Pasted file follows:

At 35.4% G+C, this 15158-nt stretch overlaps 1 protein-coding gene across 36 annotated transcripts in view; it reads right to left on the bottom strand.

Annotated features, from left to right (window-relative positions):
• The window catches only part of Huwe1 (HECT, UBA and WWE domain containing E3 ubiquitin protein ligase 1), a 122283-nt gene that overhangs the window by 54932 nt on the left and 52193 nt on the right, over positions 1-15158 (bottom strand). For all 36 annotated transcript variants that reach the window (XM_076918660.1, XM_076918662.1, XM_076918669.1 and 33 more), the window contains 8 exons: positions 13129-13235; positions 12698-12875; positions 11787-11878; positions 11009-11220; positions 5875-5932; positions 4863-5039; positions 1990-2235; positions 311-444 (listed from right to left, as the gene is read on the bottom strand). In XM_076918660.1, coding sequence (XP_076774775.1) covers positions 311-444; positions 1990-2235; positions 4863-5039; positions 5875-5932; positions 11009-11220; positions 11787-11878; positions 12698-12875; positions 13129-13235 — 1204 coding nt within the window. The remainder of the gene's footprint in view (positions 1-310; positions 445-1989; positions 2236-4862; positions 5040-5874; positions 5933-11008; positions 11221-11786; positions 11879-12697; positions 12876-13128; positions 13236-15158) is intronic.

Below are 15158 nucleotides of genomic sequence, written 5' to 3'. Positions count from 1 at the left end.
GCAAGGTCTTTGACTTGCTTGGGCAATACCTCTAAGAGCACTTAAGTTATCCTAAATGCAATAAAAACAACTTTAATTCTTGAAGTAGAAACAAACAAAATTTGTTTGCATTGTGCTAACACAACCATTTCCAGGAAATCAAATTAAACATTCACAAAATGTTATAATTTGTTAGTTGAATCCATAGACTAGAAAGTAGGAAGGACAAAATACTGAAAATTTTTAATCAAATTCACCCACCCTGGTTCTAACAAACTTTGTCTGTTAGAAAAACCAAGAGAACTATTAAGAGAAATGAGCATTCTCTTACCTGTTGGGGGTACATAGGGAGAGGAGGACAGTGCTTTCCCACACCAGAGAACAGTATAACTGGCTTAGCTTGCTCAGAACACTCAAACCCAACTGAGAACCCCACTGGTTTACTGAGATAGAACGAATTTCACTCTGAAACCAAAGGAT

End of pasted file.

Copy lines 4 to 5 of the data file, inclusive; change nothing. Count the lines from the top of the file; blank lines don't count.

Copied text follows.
Below are 15158 nucleotides of genomic sequence, written 5' to 3'. Positions count from 1 at the left end.
GCAAGGTCTTTGACTTGCTTGGGCAATACCTCTAAGAGCACTTAAGTTATCCTAAATGCAATAAAAACAACTTTAATTCTTGAAGTAGAAACAAACAAAATTTGTTTGCATTGTGCTAACACAACCATTTCCAGGAAATCAAATTAAACATTCACAAAATGTTATAATTTGTTAGTTGAATCCATAGACTAGAAAGTAGGAAGGACAAAATACTGAAAATTTTTAATCAAATTCACCCACCCTGGTTCTAACAAACTTTGTCTGTTAGAAAAACCAAGAGAACTATTAAGAGAAATGAGCATTCTCTTACCTGTTGGGGGTACATAGGGAGAGGAGGACAGTGCTTTCCCACACCAGAGAACAGTATAACTGGCTTAGCTTGCTCAGAACACTCAAACCCAACTGAGAACCCCACTGGTTTACTGAGATAGAACGAATTTCACTCTGAAACCAAAGGAT